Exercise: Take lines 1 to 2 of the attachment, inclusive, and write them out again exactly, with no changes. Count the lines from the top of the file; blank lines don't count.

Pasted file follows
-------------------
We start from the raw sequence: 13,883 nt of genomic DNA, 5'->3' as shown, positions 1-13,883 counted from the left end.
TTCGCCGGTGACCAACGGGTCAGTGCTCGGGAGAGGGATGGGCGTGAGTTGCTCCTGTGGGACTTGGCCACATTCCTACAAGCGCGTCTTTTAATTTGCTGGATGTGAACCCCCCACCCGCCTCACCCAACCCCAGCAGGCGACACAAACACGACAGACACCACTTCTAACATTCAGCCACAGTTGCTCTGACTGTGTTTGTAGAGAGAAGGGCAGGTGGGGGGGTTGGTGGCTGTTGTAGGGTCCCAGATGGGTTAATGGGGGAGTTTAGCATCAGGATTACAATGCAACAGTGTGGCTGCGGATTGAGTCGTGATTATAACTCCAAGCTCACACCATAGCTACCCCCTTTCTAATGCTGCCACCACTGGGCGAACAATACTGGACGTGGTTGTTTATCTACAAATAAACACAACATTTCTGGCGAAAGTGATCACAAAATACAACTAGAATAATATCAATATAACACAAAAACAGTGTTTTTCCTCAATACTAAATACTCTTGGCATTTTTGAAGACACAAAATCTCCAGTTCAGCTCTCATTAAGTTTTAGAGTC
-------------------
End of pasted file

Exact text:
We start from the raw sequence: 13,883 nt of genomic DNA, 5'->3' as shown, positions 1-13,883 counted from the left end.
TTCGCCGGTGACCAACGGGTCAGTGCTCGGGAGAGGGATGGGCGTGAGTTGCTCCTGTGGGACTTGGCCACATTCCTACAAGCGCGTCTTTTAATTTGCTGGATGTGAACCCCCCACCCGCCTCACCCAACCCCAGCAGGCGACACAAACACGACAGACACCACTTCTAACATTCAGCCACAGTTGCTCTGACTGTGTTTGTAGAGAGAAGGGCAGGTGGGGGGGTTGGTGGCTGTTGTAGGGTCCCAGATGGGTTAATGGGGGAGTTTAGCATCAGGATTACAATGCAACAGTGTGGCTGCGGATTGAGTCGTGATTATAACTCCAAGCTCACACCATAGCTACCCCCTTTCTAATGCTGCCACCACTGGGCGAACAATACTGGACGTGGTTGTTTATCTACAAATAAACACAACATTTCTGGCGAAAGTGATCACAAAATACAACTAGAATAATATCAATATAACACAAAAACAGTGTTTTTCCTCAATACTAAATACTCTTGGCATTTTTGAAGACACAAAATCTCCAGTTCAGCTCTCATTAAGTTTTAGAGTC